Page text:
= (x:take m' (repeat x)) ++ replicate n x

-- Definition of `take`, in reverse
= take (1 + m') (repeat x) ++ replicate n x

-- Definition of `replicate`, in reverse
= replicate (1 + m') x ++ replicate n x

-- m = 1 + m', in reverse
= replicate m x ++ replicate n x

-- Proof complete for m = 1 + m'

This completes the proof for both cases so the proof is "total", meaning that we covered all possibilities. Actually, that's a lie because really rigorous Haskell proofs must account for the possibility of non-termination (a.k.a. "bottom"). However, I usually consider proofs that don't account for non-termination to be good enough for most practical purposes.

The third replicate law is very straightforward to prove:

replicate 1 x

-- Definition of `replicate`
= take 1 (repeat x)

-- Definition of `repeat`
= take 1 (x:repeat x)

-- Definition of `take`
= x:take 0 (repeat x)

-- Definition of `take`
= x:[]

-- [x] is syntactic sugar for `x:[]`
= [x]

The fourth equation for replicate also requires us to split our proof into two branches. Either n is zero or greater than zero. First we consider the case where n is zero:

replicate (m * n) x

-- Assume: n = 0
= replicate 0 x

-- replicate 0 x = []
= []

-- Definition of `foldr`, in reverse
= foldr ((++) . replicate m) [] []

-- Definition of `concatMap`, in reverse
= concatMap (replicate m) []

-- replicate 0 x = [], in reverse
= concatMap (replicate m) (replicate 0 x)

-- n = 0, in reverse
= concatMap (replicate m) (replicate n x)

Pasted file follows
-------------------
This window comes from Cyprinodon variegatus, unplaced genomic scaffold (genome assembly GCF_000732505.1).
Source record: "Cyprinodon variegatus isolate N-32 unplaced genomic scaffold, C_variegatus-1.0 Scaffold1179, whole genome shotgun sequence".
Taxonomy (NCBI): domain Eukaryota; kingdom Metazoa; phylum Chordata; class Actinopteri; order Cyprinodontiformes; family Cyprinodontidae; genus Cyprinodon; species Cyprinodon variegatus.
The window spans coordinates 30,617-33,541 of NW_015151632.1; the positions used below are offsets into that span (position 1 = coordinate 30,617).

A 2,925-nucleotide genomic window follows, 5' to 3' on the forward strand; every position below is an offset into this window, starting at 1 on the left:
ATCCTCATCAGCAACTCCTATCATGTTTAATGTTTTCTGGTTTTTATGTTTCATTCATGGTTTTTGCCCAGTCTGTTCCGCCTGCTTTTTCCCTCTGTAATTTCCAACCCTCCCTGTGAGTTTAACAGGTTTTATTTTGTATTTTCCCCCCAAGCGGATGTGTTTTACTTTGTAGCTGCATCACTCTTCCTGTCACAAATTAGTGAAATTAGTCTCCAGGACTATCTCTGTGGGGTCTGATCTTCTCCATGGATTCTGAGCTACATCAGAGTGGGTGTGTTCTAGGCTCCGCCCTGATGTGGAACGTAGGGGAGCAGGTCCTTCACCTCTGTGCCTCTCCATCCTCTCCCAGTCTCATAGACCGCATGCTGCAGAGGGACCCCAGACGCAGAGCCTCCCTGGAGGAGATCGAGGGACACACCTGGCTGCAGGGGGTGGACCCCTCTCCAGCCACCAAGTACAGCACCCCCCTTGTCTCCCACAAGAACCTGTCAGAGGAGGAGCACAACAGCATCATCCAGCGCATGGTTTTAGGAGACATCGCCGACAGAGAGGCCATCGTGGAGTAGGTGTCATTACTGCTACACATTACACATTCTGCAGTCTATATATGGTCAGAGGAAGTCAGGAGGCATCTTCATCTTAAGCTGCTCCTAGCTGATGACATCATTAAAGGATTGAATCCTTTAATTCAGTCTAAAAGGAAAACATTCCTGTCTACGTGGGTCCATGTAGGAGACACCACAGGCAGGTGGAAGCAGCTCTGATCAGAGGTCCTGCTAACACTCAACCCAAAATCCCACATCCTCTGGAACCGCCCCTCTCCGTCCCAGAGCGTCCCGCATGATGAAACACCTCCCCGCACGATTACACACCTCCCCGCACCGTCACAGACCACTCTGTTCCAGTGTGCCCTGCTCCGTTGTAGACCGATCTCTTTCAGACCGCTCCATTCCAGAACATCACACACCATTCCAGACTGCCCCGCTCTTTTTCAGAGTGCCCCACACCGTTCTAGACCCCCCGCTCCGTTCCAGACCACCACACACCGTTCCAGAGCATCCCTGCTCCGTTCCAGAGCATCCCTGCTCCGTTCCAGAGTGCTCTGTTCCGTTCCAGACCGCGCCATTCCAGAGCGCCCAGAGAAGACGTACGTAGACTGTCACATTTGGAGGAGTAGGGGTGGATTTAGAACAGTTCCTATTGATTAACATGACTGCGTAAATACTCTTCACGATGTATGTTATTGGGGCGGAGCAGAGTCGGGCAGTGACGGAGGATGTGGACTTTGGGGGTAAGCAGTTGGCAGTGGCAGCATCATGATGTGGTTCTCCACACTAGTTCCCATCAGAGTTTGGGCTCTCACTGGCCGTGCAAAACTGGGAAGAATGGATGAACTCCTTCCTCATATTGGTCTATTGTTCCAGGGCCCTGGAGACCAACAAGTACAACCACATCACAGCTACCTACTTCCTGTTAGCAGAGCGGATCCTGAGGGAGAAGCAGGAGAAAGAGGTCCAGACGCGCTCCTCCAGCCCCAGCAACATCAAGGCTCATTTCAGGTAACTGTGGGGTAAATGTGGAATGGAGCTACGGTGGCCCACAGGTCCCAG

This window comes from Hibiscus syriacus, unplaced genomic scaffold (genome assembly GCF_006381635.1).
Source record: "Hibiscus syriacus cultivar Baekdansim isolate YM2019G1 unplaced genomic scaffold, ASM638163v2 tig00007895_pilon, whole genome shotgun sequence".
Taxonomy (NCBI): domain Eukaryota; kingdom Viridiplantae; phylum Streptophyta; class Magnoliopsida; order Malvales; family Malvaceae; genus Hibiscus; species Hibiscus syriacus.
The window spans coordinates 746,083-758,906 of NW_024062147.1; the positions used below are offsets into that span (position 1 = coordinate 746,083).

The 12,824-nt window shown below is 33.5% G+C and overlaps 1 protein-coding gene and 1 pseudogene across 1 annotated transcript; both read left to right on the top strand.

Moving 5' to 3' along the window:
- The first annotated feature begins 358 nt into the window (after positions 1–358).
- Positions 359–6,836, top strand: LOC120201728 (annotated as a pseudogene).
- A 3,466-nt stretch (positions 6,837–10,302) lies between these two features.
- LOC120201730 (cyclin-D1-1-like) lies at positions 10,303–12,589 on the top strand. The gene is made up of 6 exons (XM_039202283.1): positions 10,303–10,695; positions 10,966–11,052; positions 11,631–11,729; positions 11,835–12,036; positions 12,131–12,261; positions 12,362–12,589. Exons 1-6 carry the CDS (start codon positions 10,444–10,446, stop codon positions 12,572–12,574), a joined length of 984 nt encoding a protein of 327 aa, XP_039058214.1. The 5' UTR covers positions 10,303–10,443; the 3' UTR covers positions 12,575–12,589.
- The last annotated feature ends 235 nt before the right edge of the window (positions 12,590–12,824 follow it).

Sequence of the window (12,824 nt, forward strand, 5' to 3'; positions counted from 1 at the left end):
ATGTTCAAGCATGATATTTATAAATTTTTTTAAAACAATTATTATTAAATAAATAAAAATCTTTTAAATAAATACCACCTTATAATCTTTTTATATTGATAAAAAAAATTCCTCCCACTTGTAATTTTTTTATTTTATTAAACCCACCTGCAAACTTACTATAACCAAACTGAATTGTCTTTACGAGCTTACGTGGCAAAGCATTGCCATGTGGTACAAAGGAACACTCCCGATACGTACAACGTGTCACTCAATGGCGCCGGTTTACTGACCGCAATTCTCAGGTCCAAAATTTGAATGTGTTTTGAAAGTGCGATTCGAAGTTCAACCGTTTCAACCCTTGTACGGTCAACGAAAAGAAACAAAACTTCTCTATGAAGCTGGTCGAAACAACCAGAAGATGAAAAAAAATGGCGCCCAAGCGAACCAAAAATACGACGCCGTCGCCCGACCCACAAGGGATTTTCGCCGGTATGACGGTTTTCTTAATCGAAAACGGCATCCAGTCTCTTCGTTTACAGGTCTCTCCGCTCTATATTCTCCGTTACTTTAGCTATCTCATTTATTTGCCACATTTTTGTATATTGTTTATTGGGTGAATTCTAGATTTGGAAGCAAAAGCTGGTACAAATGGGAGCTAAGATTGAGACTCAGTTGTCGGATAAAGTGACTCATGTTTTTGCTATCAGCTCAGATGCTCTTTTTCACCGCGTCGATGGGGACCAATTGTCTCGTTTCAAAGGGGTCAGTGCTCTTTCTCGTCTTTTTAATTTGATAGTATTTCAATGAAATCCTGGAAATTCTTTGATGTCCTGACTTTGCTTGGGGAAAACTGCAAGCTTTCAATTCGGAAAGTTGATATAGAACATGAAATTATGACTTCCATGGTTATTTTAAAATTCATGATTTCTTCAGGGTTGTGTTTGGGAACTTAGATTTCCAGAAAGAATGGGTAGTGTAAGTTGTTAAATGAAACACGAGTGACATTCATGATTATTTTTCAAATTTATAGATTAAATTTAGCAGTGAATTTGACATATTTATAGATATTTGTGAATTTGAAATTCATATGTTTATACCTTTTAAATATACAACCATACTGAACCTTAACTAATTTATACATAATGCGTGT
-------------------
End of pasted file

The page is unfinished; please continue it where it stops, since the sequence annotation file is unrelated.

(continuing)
-- Proof complete for n = 0

Then we consider the case where n is greater than zero:

replicate (m * n) x

-- Assume: n = 1 + n'
= replicate (m * (1 + n')) x

-- m * (1 + n') = m + m * n'
= replicate (m + m * n') x

-- replicate distributes over addition
= replicate m x ++ replicate (m * n') x

-- Induction: reuse the premise
= replicate m x ++ concatMap (replicate m) (replicate n' x)

-- Definition of `concatMap`
= replicate m x ++ foldr ((++) . replicate m) [] (replicate n' x)

-- Definition of `foldr`, in reverse
= foldr ((++) . replicate m)) [] (x:replicate n' x)

-- Definition of `concatMap`, in reverse
= concatMap (replicate m) (x:replicate n' x)

-- Definition of `replicate`
= concatMap (replicate m) (x:take n' (repeat x))

-- Definition of `take`, in reverse
= concatMap (replicate m) (take (1 + n') (x:repeat x))

-- n = 1 + n', in reverse
= concatMap (replicate m) (take n (x:repeat x))

-- Definition of `repeat`, in reverse
= concatMap (replicate m) (take n (repeat x))

-- Definition of `replicate`, in reverse
= concatMap (replicate m) (replicate n x)

-- Proof complete for n = 1 + n'

Hopefully these proofs give an idea for the amount of effort involved to prove properties of moderate complexity. I omitted the final part of proving the sequence_ equations in the interest of space, but they make for a great exercise.

Equational Reasoning - Part 3

Reasoning about Haskell differs from reasoning about code in other languages. Traditionally, reasoning about code would require:

• building a formal model of a program's algorithm,
• reasoning about the behavior of the formal model using its axioms, and
• proving that the program matches the model.

In a purely functional language like Haskell you formally reason about your code within the language itself. There is no need for a separate formal model because the code is already written as a bunch of formal equations. This is what people mean when they say that Haskell has strong ties to mathematics, because you can reason about Haskell code the same way you reason about mathematical equations.

This is why Haskell syntax for function definitions deviates from mainstream languages. All function definitions are just equalities, which is why Haskell is great for equational reasoning.

This post illustrated how equational reasoning in Haskell can scale to larger complexity through the use of proof reduction. A future post of mine will walk through a second tool for reducing proof complexity: type classes inspired by mathematics that come with associated type class laws.